Oh sorry, I was looking not to make a new thread about salt if it had already been discussed since the video and this thread cites the same study and mentions DCA. There was some overlap. I'll post it in a thread. I apologize.
400mg is a really small dose compared with the ordinary ~1850 mg daily dose that the people are using for years in their treatment protocols for various illnesses such as cancer or congenital mitochondrial defects.
I also found an official abstract by Canada on DCA - http://www.oicc.ca/uploads/dca-health-professional.pdf
Apparently, it looks like they have been using DCA for treating children for like 40 years! Lots of studies on safety have been ongoing for decades. The dose for children and their genetical diseases is mostly 12,5 mg/kg (which is like on average 600 mg). So if children can tolerate 600 mg of dca daily for months or even years, I think 400mg of DCA for treating ME/CFS is a really safe dose. (https://www.ncbi.nlm.nih.gov/pmc/articles/PMC3777225/)
Looking forward on more information on this subject. This recent study by this Belgium professor is mind blowing. Certaintly better than antidepresants, non-steroids, antibiotics or other stuff that the doctors are currently armed with
Anyone trying / tried this besides the people Hip mentioned ?
Woke up this morning and gave it a second thought.
I believe that this could be something more in the future. We just have to wait.
I've read the study the second time and it looks that this theoretically could improve
the being of at least a half of people with ME/CFS. It depends on this important factor below.
As far as I understood this is less likely to work for people with other illnesses. Read on:
,,Among the non-responders several organic diseases were detected, including among others, severe osteoporosis due to hyperparathyroidism, late onset hypogonadism (LOH), a neuro-endocrine tumour, early stage multiple sclerosis, and autoimmune limbic encephalitis. In these patients the ME/CFS complaints should be classified as secondary , explaining the lack of response to nutriceutical treatment."
What I like about this is the last sentence:
"Since the nutriceutical continued being effective and devoid of adverse effects over an observation period of up to 9 months, it may safely be applied, possibly as an add-on treatment."
I have been taking DCA 500 mg twice from monday. I have also added Vitamin B1 100 mg and ALA 100 mg which i had already been taking. @nanonug Did you see improvements from the first dose itself or did it take some days ? I am not seeing any improvements. I avoid taking l-carnitine because it upsets my stomach.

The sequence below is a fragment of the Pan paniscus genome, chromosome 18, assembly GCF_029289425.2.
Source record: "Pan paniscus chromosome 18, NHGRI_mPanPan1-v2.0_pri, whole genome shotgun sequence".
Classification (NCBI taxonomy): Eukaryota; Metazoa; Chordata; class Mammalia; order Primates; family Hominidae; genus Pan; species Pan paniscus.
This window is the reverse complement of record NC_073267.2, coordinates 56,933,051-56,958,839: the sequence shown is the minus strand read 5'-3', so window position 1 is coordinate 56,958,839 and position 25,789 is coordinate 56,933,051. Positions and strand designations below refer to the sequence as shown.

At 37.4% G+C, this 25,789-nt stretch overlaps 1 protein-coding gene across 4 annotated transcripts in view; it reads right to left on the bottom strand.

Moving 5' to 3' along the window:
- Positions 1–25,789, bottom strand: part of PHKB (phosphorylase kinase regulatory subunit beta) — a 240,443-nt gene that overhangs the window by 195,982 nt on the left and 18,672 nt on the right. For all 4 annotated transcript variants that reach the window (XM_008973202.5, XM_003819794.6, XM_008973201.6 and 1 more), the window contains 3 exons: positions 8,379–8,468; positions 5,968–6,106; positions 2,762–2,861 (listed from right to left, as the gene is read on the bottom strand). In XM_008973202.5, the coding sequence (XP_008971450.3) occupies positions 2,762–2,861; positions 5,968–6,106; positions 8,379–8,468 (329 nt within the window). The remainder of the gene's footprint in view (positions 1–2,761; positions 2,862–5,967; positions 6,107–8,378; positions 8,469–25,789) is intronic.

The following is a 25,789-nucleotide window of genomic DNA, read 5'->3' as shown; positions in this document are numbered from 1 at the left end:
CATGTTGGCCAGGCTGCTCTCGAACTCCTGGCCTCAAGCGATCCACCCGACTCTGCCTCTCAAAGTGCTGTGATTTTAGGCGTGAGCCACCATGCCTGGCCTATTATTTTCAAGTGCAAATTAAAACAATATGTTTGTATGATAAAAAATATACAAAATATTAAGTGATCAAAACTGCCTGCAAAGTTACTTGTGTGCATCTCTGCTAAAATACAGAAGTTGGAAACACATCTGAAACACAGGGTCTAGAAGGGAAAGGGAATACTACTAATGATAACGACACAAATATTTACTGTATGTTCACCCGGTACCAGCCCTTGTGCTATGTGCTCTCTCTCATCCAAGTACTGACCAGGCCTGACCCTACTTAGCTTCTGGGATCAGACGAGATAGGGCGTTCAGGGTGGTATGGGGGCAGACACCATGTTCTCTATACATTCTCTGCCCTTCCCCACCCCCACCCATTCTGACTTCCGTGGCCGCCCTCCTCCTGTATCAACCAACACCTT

It took me a few days. I refer you to my protocol here: From brain fog to clarity in 30 minutes. I consider all of those things important for me. In particular, I'm taking a special kind of Vitamin B1, fursultiamine.
In any case, my protocol assumes Naviaux's hypometabolism is present which may or may not be your case.
From the 2016 FDA compounding committee briefing document on DCA:
Its safety, based on both non-clinical and clinical studies, is of significant concern. In non-clinical studies, dicholoroacetate shows potential toxicity in multiple organs as well as increased carcinogenicity. It also shows decreased fertility in rats. Toxicity was also noted in clinical studies, primarily involving the nervous sytem. Dichloroacetate also exhibits significant inter-individual variation in absorption and excretion, and the drug accumulates over time, complicating both dosing and the management of any toxic effects. FDA is aware of one study being closed due to safety concerns and patient deaths.
The initial 10 patients were treated with a nutriceutical consisting of the 400 mg of sodium salt of dichloroacetate (DCA) plus 100 mg Vitamin B1. Afterwards the formulation was extended by adding alfa-lipoic acid (ALA), acetyl-l-carnitine and the oxidoreductase ubiquinone Q10.
It's great that groups are looking at supplements, and other treatments like DCA. It's too bad that they felt the need to adjust the recipe mid trial.
Hopefully we see a better constructed, blinded study soon. One which uses objective markers. Surely with something like this which targets a specific metabolic process, we can correlate measurements of PDH activity to patient survey data.
Also, I find quotes like this dissapointing...
Among the non-responders several organic diseases were detected, including among others, severe osteoporosis due to hyperparathyroidism, late onset hypogonadism (LOH), a neuro-endocrine tumour, early stage multiple sclerosis, and autoimmune limbic encephalitis. In these patients the ME/CFS complaints should be classified as secondary [2, explaining the lack of response to nutriceutical treatment.
Something about this statement just seems rather dismissive, and suggestive that non-responders must be in some other category. I'm sure that some patients are likely in that boat, but something about the way it's written in the paper bothers me. "explaining the lack of response to nutriceutical treatment" as a statement is just cocky in the absense of a proper clinical trial with objective measure.
I was trying to point out that, in cancer trials, people often die from the cancer rather than the side effects of the treatment (ie because the treatment didn't work, not because it's toxic), so we need to know which it is. The paper you linked to shows it kills cancer cells in combination with alpha lipoic acid.
@Hip, I just googled depression and Sodium Dichloroacetate, it is definitely linked one study used the word significant, so for now I'll wait.
When I crash it can trigger depression, not always but often when I feel pressure in my head and neck.
I assume it's triggered by inflammation.